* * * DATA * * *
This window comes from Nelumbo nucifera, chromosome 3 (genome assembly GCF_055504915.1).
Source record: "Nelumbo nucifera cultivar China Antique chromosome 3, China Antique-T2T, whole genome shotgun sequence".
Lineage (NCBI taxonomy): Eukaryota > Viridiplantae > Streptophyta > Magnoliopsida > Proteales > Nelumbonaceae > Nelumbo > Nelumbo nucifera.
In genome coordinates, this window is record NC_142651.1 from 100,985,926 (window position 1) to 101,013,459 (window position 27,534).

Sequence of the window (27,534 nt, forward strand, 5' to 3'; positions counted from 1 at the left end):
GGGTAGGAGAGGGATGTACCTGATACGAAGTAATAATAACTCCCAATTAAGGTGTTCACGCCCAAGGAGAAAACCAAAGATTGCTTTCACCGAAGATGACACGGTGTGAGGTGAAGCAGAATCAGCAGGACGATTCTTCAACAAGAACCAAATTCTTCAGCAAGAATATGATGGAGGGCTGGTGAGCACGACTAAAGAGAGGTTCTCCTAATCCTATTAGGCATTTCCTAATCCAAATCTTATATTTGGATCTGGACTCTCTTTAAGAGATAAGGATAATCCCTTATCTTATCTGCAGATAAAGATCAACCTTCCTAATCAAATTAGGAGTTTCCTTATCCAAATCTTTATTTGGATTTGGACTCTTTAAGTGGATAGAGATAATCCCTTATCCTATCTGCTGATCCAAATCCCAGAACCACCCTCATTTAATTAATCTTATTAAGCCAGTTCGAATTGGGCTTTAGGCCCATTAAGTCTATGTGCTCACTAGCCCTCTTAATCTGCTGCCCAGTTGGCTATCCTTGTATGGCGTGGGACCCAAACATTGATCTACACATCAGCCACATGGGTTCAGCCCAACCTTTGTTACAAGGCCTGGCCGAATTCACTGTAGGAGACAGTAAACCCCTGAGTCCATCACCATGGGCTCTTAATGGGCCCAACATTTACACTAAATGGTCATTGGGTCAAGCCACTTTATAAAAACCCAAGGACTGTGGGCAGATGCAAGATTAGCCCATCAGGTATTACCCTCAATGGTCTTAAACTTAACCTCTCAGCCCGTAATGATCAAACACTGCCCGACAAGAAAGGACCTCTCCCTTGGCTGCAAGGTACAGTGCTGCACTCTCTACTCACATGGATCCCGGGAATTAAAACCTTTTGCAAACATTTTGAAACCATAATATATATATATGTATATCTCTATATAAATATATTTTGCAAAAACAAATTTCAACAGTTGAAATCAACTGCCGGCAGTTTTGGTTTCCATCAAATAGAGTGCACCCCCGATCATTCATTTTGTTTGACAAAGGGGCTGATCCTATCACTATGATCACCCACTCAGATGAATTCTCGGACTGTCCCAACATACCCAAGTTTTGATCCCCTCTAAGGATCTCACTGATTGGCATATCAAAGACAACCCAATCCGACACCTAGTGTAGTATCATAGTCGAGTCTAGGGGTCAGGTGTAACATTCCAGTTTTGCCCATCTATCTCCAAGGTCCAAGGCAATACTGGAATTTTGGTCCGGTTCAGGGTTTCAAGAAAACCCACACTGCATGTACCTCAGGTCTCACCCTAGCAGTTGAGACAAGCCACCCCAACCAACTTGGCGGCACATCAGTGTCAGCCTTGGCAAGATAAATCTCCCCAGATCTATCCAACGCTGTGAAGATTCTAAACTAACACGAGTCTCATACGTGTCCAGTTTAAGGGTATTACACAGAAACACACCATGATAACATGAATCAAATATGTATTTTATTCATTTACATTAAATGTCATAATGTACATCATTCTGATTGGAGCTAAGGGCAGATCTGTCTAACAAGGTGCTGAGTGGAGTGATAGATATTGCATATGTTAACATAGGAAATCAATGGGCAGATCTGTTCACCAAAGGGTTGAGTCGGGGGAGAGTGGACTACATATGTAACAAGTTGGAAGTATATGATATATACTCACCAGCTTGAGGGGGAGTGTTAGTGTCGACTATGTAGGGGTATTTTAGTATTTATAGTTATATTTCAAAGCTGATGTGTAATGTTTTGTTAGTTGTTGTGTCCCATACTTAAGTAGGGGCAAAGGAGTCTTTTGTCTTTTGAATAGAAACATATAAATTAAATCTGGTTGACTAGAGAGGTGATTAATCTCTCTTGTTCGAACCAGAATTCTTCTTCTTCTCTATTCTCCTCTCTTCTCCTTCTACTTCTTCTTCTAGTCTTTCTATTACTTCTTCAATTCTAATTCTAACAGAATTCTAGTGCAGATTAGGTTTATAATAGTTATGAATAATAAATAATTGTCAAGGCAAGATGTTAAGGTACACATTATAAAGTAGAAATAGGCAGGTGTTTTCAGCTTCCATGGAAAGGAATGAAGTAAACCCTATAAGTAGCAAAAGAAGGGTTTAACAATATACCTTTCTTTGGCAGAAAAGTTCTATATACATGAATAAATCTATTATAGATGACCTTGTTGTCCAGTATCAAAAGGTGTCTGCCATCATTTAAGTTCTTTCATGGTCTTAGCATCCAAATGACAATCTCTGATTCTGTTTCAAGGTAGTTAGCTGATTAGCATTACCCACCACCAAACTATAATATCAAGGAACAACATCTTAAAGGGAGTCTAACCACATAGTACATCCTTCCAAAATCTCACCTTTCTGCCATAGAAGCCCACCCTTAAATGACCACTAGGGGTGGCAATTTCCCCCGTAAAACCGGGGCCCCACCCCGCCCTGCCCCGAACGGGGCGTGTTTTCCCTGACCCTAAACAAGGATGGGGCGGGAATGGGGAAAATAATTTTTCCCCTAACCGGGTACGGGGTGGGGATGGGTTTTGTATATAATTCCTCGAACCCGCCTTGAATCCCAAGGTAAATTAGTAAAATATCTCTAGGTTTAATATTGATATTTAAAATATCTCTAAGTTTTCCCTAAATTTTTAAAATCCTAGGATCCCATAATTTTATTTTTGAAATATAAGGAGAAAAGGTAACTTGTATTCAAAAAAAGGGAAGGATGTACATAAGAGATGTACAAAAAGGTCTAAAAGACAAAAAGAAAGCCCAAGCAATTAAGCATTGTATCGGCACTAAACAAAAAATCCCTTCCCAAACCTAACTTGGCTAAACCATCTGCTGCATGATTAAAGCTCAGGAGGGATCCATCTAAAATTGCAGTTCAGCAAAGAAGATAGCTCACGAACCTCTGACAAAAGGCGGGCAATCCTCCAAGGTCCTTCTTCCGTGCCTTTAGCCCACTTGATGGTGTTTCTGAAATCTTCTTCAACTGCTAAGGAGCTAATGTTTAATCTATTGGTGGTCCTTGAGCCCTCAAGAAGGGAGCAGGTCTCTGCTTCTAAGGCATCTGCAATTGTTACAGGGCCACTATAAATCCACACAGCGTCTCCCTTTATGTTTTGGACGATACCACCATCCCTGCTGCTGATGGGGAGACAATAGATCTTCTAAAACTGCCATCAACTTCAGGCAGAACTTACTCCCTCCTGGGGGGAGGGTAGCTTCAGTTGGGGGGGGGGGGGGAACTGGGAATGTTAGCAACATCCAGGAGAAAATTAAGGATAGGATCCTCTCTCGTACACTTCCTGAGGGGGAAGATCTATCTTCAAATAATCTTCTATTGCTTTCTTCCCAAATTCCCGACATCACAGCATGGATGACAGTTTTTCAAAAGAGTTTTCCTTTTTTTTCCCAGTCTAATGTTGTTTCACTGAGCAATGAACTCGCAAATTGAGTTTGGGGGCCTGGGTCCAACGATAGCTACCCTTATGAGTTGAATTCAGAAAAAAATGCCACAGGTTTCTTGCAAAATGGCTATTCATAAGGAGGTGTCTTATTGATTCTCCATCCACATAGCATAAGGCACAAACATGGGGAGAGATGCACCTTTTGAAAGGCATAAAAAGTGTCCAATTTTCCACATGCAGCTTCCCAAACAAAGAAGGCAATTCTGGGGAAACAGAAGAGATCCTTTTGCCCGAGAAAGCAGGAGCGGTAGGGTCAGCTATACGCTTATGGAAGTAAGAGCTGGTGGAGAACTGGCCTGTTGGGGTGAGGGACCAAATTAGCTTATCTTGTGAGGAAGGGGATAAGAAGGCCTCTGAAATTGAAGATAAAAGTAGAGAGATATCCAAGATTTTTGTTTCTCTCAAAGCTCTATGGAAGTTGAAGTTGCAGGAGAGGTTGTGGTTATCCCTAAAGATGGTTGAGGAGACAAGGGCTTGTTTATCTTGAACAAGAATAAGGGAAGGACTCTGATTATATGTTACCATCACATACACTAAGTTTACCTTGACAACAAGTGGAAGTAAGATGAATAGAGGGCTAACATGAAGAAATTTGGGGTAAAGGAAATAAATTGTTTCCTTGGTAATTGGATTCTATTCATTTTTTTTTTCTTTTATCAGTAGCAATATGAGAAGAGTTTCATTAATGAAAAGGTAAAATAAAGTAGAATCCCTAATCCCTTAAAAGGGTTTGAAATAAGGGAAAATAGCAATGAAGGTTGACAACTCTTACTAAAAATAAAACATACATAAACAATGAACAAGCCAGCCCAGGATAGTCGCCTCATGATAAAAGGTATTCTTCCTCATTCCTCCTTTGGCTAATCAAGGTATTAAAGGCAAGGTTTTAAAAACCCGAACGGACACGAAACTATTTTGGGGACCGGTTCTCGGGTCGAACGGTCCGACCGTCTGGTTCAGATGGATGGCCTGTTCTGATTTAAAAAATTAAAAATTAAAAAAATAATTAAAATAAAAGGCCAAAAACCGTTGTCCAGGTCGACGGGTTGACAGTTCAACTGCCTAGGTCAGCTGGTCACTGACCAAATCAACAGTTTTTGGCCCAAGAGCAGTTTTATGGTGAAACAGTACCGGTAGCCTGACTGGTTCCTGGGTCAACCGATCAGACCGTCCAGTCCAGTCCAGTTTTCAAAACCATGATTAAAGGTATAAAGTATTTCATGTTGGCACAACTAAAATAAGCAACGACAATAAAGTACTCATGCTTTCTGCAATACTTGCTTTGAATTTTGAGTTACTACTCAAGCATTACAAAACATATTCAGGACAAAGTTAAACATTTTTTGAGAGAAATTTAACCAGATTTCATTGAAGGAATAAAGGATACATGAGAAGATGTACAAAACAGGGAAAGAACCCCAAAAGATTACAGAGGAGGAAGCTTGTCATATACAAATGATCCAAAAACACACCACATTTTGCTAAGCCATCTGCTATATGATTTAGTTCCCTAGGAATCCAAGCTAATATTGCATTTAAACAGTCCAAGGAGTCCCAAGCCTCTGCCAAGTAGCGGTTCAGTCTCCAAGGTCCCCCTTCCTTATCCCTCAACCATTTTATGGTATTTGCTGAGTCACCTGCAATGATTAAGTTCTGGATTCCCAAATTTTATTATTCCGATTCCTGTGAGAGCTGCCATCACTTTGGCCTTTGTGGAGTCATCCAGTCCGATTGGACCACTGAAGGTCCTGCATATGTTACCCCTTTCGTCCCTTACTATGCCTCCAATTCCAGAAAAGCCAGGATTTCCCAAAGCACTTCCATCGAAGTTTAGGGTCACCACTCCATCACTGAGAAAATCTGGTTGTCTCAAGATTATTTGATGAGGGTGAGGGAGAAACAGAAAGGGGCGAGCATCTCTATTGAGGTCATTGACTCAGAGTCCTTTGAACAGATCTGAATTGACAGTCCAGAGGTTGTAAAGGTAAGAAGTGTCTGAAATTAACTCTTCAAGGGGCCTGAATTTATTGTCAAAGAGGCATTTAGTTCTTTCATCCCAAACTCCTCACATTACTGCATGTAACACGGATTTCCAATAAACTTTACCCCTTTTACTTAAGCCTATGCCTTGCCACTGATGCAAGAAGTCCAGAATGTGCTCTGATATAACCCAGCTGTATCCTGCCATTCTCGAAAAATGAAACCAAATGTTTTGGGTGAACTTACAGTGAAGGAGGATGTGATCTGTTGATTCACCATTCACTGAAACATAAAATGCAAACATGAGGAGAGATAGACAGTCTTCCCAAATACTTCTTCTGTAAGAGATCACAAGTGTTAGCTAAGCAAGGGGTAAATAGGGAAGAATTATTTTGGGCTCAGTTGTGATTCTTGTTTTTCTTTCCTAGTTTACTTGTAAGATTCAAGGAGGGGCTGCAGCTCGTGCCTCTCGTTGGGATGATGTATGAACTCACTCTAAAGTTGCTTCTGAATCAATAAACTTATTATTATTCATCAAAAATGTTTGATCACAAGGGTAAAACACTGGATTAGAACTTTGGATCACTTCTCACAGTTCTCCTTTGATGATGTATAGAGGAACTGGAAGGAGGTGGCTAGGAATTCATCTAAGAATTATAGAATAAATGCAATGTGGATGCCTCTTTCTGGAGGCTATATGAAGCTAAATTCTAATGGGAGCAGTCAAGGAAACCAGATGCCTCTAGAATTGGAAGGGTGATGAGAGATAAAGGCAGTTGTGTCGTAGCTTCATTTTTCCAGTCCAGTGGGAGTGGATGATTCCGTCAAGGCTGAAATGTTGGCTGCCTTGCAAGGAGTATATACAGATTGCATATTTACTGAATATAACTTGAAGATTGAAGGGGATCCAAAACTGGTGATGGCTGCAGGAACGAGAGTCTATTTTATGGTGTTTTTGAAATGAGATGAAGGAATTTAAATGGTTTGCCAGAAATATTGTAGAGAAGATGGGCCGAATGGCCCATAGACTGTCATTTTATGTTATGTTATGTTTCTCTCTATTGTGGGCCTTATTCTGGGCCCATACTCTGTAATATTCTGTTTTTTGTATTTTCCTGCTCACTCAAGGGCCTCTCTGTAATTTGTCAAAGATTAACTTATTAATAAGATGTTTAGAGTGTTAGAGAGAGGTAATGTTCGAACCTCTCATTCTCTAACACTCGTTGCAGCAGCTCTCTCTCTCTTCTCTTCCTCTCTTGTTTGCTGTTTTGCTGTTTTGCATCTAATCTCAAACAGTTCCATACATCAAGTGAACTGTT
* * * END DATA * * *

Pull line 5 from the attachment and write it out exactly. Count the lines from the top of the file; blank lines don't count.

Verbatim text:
Sequence of the window (27,534 nt, forward strand, 5' to 3'; positions counted from 1 at the left end):